What is our responsibilities once a patient has been arrested under the mental health act? Is it considered implied consent? Are we responsible for vital taking, blood sugar and treatment if the BG is below four? Can the patient refused treatment with a decreased BG and a GCS of 14(confusion)?
If called to attend to a patient due to medical reasons that has been apprehended under the Mental Health Act, you are still required to attend to the patient from a medical perspective.
Per the Health Care Consent Act, 1996, S.O. 1996, under Section 25, Emergency Treatment, subsection (2) Emergency treatment without consent: incapable person, A treatment may be administered without consent to a person who is incapable with respect to the treatment, if, in the opinion of the health practitioner proposing the treatment: (a) there is an emergency; and (b) the delay required to obtain a consent or refusal on the persons behalf will prolong the suffering that the person is apparently experiencing or will put the person at risk of sustaining bodily harm.
In this situation judgment needs to be utilized for the balance of patient consent and autonomy and patient safety. It is important to stay with the patient through the process to the hospital in case the situation changes and the patient becomes further incapacitated and confused necessitating intervention for patient safety. These situations can be dynamic; perhaps there has been a struggle, and trauma, or intoxicating substances clouding the picture.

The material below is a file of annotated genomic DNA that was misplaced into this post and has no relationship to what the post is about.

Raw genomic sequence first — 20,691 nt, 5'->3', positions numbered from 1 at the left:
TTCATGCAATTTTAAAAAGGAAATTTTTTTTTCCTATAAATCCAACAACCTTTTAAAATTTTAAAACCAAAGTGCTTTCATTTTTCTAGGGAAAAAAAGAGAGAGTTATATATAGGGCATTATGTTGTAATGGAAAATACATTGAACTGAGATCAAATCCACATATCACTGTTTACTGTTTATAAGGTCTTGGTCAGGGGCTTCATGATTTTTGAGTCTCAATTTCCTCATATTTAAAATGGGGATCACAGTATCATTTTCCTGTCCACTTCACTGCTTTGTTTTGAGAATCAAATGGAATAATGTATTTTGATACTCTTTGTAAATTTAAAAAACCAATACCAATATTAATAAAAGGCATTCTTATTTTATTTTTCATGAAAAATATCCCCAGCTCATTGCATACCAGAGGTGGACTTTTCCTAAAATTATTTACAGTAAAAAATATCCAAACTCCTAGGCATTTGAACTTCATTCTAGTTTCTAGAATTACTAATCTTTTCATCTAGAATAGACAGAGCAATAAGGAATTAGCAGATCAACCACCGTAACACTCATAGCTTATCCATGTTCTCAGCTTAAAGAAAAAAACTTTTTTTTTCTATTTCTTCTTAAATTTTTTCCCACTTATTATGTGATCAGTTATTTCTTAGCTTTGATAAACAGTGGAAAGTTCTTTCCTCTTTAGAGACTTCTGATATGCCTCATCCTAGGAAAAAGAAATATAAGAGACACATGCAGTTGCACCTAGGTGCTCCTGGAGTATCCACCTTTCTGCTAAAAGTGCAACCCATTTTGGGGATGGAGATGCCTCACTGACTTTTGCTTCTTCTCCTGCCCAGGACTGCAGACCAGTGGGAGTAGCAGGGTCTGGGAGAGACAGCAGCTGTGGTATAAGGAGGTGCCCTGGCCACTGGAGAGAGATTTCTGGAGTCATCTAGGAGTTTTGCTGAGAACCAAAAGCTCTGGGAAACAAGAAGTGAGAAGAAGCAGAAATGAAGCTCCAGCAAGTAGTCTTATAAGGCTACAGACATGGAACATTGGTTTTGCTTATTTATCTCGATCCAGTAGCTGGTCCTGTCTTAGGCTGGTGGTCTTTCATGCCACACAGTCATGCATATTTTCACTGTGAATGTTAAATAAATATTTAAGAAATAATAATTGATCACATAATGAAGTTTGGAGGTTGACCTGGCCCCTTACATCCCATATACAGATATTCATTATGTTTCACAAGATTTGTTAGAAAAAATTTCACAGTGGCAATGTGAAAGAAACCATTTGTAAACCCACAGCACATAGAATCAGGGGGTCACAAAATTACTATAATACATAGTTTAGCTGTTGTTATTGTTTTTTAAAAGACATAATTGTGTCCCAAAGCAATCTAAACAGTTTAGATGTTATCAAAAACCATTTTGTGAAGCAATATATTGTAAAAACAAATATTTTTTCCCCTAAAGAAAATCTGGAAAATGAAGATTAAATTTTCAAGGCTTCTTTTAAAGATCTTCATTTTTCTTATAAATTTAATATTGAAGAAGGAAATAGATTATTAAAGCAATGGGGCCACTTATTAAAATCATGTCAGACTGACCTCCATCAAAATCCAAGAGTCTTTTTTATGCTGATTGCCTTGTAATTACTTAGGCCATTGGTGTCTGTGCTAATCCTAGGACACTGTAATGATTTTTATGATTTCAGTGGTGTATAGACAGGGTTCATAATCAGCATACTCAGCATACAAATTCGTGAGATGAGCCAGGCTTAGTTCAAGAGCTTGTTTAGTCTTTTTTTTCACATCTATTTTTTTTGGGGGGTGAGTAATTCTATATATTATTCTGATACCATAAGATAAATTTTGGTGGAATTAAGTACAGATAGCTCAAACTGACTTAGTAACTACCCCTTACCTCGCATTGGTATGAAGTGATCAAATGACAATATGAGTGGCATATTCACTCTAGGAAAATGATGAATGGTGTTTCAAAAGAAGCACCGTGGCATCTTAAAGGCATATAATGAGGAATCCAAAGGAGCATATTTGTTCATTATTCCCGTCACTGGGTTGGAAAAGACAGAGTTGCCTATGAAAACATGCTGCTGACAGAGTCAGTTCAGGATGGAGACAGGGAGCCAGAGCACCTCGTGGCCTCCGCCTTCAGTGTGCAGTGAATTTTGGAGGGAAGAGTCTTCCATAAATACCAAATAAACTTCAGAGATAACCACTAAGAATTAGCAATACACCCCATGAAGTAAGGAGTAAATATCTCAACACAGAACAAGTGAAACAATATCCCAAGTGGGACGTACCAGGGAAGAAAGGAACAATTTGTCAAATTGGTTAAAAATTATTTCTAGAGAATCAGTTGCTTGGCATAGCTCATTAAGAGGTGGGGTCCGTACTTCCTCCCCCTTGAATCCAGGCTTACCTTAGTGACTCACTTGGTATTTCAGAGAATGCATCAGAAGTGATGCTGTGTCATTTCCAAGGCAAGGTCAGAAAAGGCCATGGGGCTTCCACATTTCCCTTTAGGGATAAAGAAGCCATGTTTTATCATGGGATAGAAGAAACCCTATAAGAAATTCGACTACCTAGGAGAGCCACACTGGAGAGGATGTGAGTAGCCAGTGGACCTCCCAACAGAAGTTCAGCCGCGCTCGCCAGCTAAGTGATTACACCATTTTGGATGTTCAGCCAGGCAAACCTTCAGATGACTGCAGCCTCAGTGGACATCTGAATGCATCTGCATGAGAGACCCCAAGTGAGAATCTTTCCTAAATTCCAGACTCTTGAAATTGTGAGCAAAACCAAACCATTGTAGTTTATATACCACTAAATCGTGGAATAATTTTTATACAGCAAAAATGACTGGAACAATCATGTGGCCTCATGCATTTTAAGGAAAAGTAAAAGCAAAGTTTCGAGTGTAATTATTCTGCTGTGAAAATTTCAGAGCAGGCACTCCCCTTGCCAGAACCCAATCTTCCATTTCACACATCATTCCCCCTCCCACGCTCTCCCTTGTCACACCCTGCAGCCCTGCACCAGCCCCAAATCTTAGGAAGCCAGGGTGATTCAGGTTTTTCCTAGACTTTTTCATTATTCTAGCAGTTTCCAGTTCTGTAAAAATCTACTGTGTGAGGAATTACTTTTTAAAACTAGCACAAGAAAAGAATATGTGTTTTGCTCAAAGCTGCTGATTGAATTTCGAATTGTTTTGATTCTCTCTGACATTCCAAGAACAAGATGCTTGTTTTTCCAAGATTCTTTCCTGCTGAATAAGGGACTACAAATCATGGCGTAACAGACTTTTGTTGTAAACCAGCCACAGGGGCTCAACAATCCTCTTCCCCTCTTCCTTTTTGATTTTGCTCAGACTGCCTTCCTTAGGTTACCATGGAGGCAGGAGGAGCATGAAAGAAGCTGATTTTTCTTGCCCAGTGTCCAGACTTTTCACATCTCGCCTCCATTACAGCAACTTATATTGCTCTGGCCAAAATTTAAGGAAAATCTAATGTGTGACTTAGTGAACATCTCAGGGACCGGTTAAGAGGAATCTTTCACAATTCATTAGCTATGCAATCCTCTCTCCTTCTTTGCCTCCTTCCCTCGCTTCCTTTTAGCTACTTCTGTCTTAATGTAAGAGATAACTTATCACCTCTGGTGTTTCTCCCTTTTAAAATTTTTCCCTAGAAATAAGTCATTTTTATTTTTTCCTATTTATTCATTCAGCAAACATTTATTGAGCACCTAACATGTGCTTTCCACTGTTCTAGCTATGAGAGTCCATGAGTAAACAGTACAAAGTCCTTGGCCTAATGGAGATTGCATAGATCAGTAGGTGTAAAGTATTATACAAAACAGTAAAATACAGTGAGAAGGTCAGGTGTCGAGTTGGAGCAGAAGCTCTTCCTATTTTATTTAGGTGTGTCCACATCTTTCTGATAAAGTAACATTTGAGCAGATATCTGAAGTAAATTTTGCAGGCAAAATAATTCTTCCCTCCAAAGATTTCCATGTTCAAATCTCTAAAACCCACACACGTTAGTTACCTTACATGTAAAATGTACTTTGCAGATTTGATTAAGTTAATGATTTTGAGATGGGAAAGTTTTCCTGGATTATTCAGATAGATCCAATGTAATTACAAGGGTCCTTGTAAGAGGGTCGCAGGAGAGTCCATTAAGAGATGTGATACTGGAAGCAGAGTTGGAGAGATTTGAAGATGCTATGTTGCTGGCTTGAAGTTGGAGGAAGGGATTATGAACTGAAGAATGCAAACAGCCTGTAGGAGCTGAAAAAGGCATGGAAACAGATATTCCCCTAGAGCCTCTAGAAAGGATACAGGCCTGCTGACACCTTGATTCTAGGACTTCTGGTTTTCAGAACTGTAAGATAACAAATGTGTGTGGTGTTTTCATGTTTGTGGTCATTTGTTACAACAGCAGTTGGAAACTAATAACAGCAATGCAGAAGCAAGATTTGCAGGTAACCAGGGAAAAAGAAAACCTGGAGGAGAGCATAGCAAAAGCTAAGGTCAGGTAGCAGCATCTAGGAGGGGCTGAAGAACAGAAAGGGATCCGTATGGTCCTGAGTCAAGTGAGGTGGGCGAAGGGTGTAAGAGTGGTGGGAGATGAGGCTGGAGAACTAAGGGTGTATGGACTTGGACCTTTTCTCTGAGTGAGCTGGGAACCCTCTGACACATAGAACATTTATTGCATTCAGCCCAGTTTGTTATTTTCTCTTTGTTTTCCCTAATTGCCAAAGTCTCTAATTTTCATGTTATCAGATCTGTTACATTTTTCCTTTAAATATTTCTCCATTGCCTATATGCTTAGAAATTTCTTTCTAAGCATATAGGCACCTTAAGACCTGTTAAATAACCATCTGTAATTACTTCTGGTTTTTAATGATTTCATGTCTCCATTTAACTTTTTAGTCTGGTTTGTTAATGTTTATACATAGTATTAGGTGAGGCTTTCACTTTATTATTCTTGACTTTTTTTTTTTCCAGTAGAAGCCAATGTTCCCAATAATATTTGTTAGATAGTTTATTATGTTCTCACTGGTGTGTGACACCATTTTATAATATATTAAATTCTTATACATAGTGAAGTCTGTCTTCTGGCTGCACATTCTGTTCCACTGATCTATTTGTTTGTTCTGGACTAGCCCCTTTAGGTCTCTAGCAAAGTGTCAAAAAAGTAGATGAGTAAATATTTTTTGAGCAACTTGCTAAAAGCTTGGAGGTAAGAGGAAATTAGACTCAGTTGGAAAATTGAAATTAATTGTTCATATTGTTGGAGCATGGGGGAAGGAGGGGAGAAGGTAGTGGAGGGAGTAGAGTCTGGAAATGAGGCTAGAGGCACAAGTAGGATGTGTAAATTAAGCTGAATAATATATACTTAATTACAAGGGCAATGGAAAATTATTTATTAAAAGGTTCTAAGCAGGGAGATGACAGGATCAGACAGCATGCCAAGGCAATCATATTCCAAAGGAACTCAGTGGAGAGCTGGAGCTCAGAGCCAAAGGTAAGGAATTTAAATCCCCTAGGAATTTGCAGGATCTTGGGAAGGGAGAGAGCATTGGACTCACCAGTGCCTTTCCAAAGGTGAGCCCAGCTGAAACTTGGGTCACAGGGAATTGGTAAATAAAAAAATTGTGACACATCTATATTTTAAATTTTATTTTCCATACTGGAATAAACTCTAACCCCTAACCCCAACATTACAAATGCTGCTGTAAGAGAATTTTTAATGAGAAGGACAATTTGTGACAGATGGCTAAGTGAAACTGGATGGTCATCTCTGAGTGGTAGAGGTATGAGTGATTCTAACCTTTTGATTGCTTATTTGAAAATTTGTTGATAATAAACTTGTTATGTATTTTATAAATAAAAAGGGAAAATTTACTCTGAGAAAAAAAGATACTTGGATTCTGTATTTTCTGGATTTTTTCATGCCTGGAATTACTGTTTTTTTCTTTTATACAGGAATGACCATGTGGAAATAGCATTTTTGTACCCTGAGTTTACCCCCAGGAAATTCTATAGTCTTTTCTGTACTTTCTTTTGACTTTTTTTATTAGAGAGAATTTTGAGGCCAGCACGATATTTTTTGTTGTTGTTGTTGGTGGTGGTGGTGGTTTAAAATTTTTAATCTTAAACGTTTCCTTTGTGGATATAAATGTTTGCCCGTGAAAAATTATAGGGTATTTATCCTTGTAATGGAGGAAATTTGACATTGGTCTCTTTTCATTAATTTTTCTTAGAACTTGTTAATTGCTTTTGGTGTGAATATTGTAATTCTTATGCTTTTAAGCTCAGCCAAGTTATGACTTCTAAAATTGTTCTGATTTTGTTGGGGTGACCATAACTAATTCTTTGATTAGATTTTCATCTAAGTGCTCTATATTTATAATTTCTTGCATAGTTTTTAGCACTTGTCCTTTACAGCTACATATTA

Always avoid clearing the patient medically and signing off, and make it known to the supervising officers that you strongly suggest and insist hospital attendance and assessment if there is an altered GCS. This should be documented. Once paramedics have been activated for a case, then you are responsible for patient safety and medical care. Police having patients in custody are responsible for facilitating their medical care. This is not a situation for diversion but rather important they attend the ER. It is important to note all care offered and refused, and the reason it was not completed, as the situation changes then its important to reassess and either facilitate consent or move into treating without consent if you feel there could be a risk to the patient and bodily harm. Again this reasoning should be later documented. Examples might be worsening head injury, delirium, intoxication, or other medical instability, always proceed on the side of patient safety. If it becomes apparent that patient is more alert then again reassess consent and back away if it is not approved, and again document. Team safety is also important and that needs to be strongly considered in more violent situations like excited delirium where interagency communication is key for safe patient and team outcomes.
Documentation is extremely important, as these can often become medical legal cases. Ensure to properly document the call details in the ACR. This is specified under the Health Care Consent Act in subsection (5), After administering treatment under subsection (2) the healthcare practitioner shall promptly note in the persons record the opinions held by the healthcare practitioner that are required by the subsection on which he or she has relied.
Health Care Consent Act, SO 1996
Health Care Consent Act, SO 1996